Global demand for coal sees biggest-ever drop in 2019

Coal-fired electricity in Europe and the United States is sinking to levels 'not seen in decades'

Global coal power generation experienced its biggest-ever drop in 2019 – but will remain stable over the next five years, due to aggressive expansion in Asia.

A report from the International Energy Agency (IEA) found that coal-fired electricity in Europe and the United States is sinking to levels “not seen in decades”. However, fossil fuel “remains resilient”, due to growth in major Asian markets.

According to a press release by the IEA, growth in solar PV and wind, low natural gas prices and stagnating electricity demand have created a “perfect storm” for coal in the UK and US.

“Wind and solar PV are growing rapidly in many parts of the world. With investment in new plants drying up, coal power capacity outside Asia is clearly declining and will continue to do so in the coming years,” said Keisuke Sadamori, the IEA’s director of energy markets and security.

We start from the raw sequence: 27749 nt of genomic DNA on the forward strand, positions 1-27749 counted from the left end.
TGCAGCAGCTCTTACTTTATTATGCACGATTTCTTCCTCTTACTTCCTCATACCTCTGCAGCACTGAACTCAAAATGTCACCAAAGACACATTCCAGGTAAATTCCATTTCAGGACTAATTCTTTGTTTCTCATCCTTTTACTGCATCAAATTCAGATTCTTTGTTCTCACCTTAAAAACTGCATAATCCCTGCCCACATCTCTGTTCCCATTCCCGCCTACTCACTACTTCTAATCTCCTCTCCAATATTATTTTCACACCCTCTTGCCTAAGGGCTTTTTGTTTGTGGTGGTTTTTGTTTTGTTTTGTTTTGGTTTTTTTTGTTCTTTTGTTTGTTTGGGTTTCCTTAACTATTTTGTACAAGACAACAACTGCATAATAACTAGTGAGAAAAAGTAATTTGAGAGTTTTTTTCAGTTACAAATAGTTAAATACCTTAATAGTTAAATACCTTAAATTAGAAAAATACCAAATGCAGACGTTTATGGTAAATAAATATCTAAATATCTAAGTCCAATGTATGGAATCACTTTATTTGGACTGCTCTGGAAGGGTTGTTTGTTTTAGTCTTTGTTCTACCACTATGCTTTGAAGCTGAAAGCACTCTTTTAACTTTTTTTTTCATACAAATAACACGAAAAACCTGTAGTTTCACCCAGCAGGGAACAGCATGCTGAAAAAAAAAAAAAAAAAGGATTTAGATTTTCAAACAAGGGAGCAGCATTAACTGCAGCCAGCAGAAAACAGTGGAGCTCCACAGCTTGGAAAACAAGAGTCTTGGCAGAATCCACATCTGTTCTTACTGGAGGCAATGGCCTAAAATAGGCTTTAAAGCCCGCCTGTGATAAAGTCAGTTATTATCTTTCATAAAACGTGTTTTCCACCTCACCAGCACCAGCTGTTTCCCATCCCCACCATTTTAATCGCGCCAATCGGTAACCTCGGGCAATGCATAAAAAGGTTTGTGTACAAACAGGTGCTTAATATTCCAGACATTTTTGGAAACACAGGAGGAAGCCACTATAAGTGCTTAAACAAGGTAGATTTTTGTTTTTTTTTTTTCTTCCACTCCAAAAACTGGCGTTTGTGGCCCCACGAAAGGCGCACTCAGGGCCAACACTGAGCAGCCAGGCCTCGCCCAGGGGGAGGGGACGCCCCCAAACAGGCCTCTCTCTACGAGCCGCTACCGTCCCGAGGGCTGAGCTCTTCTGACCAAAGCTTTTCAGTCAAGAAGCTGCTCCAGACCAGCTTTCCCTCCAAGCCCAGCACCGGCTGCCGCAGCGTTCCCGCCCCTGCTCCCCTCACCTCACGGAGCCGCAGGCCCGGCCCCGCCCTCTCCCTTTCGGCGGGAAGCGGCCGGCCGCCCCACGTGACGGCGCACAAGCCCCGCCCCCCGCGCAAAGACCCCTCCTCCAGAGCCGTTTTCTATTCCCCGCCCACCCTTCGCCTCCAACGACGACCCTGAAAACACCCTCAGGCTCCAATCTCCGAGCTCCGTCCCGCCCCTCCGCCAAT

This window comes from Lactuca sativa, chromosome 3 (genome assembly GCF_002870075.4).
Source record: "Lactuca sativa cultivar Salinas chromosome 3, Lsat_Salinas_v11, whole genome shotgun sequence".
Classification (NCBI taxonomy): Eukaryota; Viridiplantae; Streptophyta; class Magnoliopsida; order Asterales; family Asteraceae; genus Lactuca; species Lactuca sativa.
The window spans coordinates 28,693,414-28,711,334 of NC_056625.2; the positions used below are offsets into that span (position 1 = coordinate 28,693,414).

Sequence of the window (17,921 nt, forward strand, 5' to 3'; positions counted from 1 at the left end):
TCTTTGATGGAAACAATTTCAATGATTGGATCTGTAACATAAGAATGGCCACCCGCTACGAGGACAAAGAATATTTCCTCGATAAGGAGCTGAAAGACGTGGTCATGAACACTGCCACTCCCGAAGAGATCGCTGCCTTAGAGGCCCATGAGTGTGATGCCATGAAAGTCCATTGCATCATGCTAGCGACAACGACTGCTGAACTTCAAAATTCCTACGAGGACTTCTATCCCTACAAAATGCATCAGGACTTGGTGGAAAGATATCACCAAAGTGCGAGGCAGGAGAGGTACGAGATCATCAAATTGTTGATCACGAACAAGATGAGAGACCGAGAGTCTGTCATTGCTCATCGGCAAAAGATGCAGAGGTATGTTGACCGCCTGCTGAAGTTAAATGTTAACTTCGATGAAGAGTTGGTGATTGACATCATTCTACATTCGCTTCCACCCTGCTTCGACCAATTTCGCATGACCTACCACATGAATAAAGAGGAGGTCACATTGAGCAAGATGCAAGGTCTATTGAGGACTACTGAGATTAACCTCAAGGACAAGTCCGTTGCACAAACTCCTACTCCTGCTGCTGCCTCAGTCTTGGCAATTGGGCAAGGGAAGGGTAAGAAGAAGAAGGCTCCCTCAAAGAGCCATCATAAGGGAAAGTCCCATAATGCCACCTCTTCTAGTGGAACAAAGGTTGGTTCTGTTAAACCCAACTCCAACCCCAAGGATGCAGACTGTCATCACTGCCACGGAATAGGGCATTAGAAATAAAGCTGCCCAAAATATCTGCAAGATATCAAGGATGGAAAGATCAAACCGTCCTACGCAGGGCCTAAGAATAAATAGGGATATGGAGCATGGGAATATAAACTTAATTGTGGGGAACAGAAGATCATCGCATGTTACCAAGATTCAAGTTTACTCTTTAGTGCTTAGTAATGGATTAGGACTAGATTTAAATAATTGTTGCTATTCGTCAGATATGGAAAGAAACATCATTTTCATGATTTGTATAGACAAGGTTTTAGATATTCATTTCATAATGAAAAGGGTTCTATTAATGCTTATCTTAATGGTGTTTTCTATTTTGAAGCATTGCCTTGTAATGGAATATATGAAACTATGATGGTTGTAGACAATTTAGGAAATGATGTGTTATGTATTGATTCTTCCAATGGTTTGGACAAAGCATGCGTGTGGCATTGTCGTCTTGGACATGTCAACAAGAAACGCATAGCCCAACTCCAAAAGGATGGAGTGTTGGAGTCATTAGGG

The IEA expects coal-fired electricity to rise at less than 1 per cent a year between 2020 and 2024, with its share falling to 35 per cent in 2024, down from 38 per cent in 2019.

These trends are predicted to continue during 2024, although the speed of decline is expected to slow down, unless coal comes under additional pressure from stronger climate policies or lower-than-expected natural gas prices.

Despite these figures, Sadamori said this is not the end of coal.

“Coal is disappearing in many advanced economies but it remains resilient and is even continuing to grow in developing Asia,” he said.

The share of global coal power generation in Asia has climbed from just over 20 per cent in 1990 to almost 80 per cent in 2019.

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India bucked this trend and is expected to record its first drop in coal-fired power in the past 45 years. However, Sadamori explained this was “due to unusually low growth in electricity demand and exceptionally high hydropower output.

“It is not at all clear that it will be repeated,” he said.

Global trends depend largely on China, where half of the world’s coal is produced and consumed.

According to a report by Global Energy Monitor, the country currently has 121.3GW of coal plants under active construction, which is more than the amount under construction in the rest of the world combined (105.2 GW).

China also has an additional 26.4GW of construction projects under suspension, which are likely to be revived, meaning a total of 147.7GW could soon be added to the country’s coal fleet.

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